Some first-wave meditators may now have lost interest — but others are sticking around for the second wave
Some first-wave meditators may now have lost interest — but others are sticking around for the second wave © Getty

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I started searching for silver linings in the coronavirus cloud as soon as it blotted out the sun for me in mid-March. More time to exercise, cook good food and meditate, I thought. Like millions around the world, I vowed to emerge from lockdown a better version of myself.

Now many of the pandemic-weary seem to have declared unilateral victory over the virus, and resumed their old-normal ways. Have they given up on self-improvement along with social distancing?

The stats from my mobile phone provide a measure of my own pandemic fatigue: my McDonald’s app shows that I used no-contact kerbside delivery 15 times in the past week. Most of those were coffee runs, and some were milkshake pick-ups for the three young adults living in my “bubble” at home — but not all. Clearly my health food aspirations are flagging. My virtual Zumba class is holding up strong, at roughly twice as many salsa workouts per week as before the virus. But I’m letting the side down seriously on mindfulness: my Headspace app shows that I meditated 19 times in April, seven times in May, once in June and not at all in July.

That is not the full picture: coronavirus sent the guru business into overdrive early on, and I gobbled up every free pandemic meditation I could find online. But I seem to have ignored all of them for most of July. 

“We are every bit as much or more in the grip of loss of life, but the shock and novelty of it, we’ve adapted to it, we’ve got desensitised”, says Tara Brach, whose coronavirus-themed talks and meditations sustained me through the gut-wrenching early days of the crisis.

Like other meditation teachers, she reports that some of that first wave of new meditators may now have lost interest — but others are sticking around for the “second wave”, of both the virus and the mental health challenges it can bring. “Almost 30 per cent of Americans live alone . . . you don’t get anyone to hug you, people are lonely, people are anxious and there’s a lot of grieving. When there is such dramatic change everybody is looking for ways to calm themselves, to feel a sense of being at home in themselves.” Many of us reach for meditation to “calm down and feel connected to others”, she says.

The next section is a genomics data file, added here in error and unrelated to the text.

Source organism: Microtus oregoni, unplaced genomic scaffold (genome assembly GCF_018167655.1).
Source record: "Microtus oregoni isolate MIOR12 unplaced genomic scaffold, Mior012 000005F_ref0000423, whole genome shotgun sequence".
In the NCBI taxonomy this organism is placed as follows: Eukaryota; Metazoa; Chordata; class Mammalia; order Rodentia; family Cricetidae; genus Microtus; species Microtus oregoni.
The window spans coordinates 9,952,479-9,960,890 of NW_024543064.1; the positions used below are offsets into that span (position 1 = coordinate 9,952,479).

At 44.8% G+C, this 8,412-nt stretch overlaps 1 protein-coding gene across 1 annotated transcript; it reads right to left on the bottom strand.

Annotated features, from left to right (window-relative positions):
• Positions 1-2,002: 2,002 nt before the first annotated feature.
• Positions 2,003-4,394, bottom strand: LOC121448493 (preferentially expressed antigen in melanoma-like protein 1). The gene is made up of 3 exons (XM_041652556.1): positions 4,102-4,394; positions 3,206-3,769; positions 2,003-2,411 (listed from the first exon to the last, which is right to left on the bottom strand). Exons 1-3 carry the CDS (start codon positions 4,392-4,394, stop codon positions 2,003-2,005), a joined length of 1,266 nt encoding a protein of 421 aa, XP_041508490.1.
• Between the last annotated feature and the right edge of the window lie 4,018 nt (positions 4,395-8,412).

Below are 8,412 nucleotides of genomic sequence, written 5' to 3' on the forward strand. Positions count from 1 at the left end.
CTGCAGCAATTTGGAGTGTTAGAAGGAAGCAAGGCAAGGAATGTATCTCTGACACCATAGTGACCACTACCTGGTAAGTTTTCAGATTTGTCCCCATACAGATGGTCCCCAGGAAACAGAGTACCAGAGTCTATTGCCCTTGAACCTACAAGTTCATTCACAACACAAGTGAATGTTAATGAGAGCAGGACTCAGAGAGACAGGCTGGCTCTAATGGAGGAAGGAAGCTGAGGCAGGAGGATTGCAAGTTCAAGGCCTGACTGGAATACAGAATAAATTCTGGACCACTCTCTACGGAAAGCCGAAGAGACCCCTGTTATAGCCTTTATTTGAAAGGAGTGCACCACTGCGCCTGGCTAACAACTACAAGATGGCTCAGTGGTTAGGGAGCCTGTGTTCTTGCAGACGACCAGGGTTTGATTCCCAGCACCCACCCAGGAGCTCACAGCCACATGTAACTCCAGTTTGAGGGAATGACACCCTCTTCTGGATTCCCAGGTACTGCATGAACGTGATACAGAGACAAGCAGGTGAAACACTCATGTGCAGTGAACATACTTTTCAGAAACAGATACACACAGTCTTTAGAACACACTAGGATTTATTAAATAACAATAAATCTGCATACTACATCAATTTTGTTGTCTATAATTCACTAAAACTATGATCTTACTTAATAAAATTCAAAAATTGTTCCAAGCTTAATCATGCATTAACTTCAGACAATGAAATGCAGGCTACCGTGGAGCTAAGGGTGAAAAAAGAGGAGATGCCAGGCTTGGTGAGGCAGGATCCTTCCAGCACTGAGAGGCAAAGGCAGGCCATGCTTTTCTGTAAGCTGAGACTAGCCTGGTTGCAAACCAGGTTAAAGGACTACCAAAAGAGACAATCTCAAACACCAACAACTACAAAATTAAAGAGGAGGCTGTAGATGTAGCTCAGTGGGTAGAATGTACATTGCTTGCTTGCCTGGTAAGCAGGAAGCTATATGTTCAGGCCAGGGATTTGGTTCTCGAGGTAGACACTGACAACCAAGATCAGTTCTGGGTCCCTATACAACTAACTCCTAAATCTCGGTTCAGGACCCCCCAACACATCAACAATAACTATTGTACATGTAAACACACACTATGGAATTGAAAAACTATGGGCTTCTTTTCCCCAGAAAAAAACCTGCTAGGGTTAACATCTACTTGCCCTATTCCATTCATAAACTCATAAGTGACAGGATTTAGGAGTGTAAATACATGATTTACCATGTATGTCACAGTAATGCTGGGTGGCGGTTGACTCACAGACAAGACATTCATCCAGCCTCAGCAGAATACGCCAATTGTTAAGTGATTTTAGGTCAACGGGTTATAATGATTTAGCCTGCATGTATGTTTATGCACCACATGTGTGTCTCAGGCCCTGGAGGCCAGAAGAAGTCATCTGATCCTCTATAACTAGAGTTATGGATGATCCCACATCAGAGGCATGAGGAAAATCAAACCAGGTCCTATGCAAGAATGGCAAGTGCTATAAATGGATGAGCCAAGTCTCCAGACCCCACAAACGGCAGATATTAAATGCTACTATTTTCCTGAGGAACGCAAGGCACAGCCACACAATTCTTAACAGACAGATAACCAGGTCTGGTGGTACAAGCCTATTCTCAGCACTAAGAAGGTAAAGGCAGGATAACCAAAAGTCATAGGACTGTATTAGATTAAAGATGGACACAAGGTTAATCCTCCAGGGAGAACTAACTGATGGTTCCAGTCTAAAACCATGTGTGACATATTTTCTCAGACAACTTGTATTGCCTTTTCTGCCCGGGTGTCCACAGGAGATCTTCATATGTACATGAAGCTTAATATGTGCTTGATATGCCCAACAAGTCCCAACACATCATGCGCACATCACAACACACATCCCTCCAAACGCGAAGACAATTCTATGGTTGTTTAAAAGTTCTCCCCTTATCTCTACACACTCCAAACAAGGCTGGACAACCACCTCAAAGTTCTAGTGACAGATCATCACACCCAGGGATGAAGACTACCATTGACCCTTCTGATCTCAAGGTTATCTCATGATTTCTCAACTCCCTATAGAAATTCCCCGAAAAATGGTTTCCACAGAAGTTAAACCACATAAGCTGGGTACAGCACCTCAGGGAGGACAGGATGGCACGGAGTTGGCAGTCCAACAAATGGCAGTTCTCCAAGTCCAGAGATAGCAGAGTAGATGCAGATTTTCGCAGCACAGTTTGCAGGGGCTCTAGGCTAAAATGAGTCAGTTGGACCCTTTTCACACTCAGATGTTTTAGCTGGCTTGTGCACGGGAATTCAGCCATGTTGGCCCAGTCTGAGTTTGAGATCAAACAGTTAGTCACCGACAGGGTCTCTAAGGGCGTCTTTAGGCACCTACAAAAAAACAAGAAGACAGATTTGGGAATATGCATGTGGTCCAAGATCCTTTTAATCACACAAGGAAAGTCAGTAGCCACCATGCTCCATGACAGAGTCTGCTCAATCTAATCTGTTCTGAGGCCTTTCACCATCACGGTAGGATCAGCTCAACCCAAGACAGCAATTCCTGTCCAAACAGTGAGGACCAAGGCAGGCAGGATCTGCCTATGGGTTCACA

Ms Brach says there has been a sharp uptick in people interested in becoming meditation teachers themselves, a new career path as companies invest more in employee mental health.

Headspace, one of the world’s largest meditation apps, with 65m users in 190 countries, says interest in meditation exploded early on in the crisis, with targeted meditations for stress, anxiety and sleep “far and away” the most popular. Daily downloads of the app doubled between mid-March, when the pandemic spread in the west, and the end of May, says Megan Jones Bell, Headspace chief science and strategy officer. But by the end of July, downloads were up only 20 per cent from pre-pandemic levels.

Companies have not lost interest though: Headspace reports a 500 per cent increase in corporate requests for meditation tools to support employee mental health. (The Financial Times offers employees a half-price subscription to Headspace).

What surprises Tami Simon — founder of Sounds True, another of my favourite mindfulness resources that specialises in disseminating spiritual wisdom — is that people have found money to spend on mindfulness during the pandemic.

People “can’t go out so they have to go in”, she says. And despite financial hardships, they have chosen to spend money on books and tools to help them do so. Demand is also up sharply for Sounds True’s “Inner MBA”: mindfulness training for the business executive in the post-pandemic age.

Will the popularity of meditation survive the pandemic? “We all have to face our own mortality,” says Ms Simon, and meditation helps us make sense of that. “The hunger for meaning isn’t going away.”

As the US Midwest, where I live, heads into a new surge of cases, I’ll be contemplating mortality on a daily basis again soon enough. I’d better fire up that Headspace app — and pray that the guru business that sustained me through the first proves strong enough for another bout.

patti.waldmeir@ft.com

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